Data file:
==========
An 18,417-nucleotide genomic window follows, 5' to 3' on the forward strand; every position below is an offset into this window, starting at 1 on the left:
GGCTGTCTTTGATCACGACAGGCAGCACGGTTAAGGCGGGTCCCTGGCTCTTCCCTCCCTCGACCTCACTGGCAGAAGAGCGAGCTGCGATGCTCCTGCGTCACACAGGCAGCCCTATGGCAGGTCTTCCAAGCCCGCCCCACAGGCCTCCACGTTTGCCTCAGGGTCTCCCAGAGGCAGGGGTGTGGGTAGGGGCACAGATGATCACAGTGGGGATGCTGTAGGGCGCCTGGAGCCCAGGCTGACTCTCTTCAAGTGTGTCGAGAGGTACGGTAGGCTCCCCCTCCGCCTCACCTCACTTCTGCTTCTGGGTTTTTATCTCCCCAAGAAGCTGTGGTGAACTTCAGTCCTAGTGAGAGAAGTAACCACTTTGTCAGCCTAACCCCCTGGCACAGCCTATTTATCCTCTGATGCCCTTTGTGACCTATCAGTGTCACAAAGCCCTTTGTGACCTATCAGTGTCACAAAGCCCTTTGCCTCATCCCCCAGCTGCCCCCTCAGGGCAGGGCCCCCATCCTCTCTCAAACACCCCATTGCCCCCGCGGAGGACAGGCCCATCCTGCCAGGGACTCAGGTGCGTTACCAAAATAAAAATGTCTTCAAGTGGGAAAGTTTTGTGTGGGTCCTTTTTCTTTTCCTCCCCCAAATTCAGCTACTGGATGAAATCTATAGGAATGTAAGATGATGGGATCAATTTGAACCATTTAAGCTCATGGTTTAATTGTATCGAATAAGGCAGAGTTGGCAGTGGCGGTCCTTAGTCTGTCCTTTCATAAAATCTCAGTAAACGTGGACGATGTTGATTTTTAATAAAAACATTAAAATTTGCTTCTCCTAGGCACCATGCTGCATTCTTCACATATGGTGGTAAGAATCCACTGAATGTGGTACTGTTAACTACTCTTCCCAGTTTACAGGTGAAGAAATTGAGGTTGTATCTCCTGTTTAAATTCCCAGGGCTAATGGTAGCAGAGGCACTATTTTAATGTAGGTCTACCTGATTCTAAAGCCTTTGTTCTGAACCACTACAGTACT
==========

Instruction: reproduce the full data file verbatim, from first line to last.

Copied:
An 18,417-nucleotide genomic window follows, 5' to 3' on the forward strand; every position below is an offset into this window, starting at 1 on the left:
GGCTGTCTTTGATCACGACAGGCAGCACGGTTAAGGCGGGTCCCTGGCTCTTCCCTCCCTCGACCTCACTGGCAGAAGAGCGAGCTGCGATGCTCCTGCGTCACACAGGCAGCCCTATGGCAGGTCTTCCAAGCCCGCCCCACAGGCCTCCACGTTTGCCTCAGGGTCTCCCAGAGGCAGGGGTGTGGGTAGGGGCACAGATGATCACAGTGGGGATGCTGTAGGGCGCCTGGAGCCCAGGCTGACTCTCTTCAAGTGTGTCGAGAGGTACGGTAGGCTCCCCCTCCGCCTCACCTCACTTCTGCTTCTGGGTTTTTATCTCCCCAAGAAGCTGTGGTGAACTTCAGTCCTAGTGAGAGAAGTAACCACTTTGTCAGCCTAACCCCCTGGCACAGCCTATTTATCCTCTGATGCCCTTTGTGACCTATCAGTGTCACAAAGCCCTTTGTGACCTATCAGTGTCACAAAGCCCTTTGCCTCATCCCCCAGCTGCCCCCTCAGGGCAGGGCCCCCATCCTCTCTCAAACACCCCATTGCCCCCGCGGAGGACAGGCCCATCCTGCCAGGGACTCAGGTGCGTTACCAAAATAAAAATGTCTTCAAGTGGGAAAGTTTTGTGTGGGTCCTTTTTCTTTTCCTCCCCCAAATTCAGCTACTGGATGAAATCTATAGGAATGTAAGATGATGGGATCAATTTGAACCATTTAAGCTCATGGTTTAATTGTATCGAATAAGGCAGAGTTGGCAGTGGCGGTCCTTAGTCTGTCCTTTCATAAAATCTCAGTAAACGTGGACGATGTTGATTTTTAATAAAAACATTAAAATTTGCTTCTCCTAGGCACCATGCTGCATTCTTCACATATGGTGGTAAGAATCCACTGAATGTGGTACTGTTAACTACTCTTCCCAGTTTACAGGTGAAGAAATTGAGGTTGTATCTCCTGTTTAAATTCCCAGGGCTAATGGTAGCAGAGGCACTATTTTAATGTAGGTCTACCTGATTCTAAAGCCTTTGTTCTGAACCACTACAGTACT